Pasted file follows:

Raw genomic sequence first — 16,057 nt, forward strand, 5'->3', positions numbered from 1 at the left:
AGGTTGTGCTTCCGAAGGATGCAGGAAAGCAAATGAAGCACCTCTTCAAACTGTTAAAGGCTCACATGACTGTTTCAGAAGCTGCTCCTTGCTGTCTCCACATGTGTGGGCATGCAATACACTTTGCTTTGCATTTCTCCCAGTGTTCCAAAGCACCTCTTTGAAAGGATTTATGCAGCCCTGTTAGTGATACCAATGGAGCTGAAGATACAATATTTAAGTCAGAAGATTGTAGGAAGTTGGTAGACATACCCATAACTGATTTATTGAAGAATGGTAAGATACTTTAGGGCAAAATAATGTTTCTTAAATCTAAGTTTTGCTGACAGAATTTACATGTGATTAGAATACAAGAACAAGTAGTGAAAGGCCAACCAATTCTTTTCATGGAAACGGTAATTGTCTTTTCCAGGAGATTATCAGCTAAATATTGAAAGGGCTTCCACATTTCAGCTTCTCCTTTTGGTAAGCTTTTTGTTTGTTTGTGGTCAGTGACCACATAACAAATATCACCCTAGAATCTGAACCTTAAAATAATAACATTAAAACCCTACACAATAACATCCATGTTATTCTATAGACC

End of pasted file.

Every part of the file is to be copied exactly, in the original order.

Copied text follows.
Raw genomic sequence first — 16,057 nt, forward strand, 5'->3', positions numbered from 1 at the left:
AGGTTGTGCTTCCGAAGGATGCAGGAAAGCAAATGAAGCACCTCTTCAAACTGTTAAAGGCTCACATGACTGTTTCAGAAGCTGCTCCTTGCTGTCTCCACATGTGTGGGCATGCAATACACTTTGCTTTGCATTTCTCCCAGTGTTCCAAAGCACCTCTTTGAAAGGATTTATGCAGCCCTGTTAGTGATACCAATGGAGCTGAAGATACAATATTTAAGTCAGAAGATTGTAGGAAGTTGGTAGACATACCCATAACTGATTTATTGAAGAATGGTAAGATACTTTAGGGCAAAATAATGTTTCTTAAATCTAAGTTTTGCTGACAGAATTTACATGTGATTAGAATACAAGAACAAGTAGTGAAAGGCCAACCAATTCTTTTCATGGAAACGGTAATTGTCTTTTCCAGGAGATTATCAGCTAAATATTGAAAGGGCTTCCACATTTCAGCTTCTCCTTTTGGTAAGCTTTTTGTTTGTTTGTGGTCAGTGACCACATAACAAATATCACCCTAGAATCTGAACCTTAAAATAATAACATTAAAACCCTACACAATAACATCCATGTTATTCTATAGACC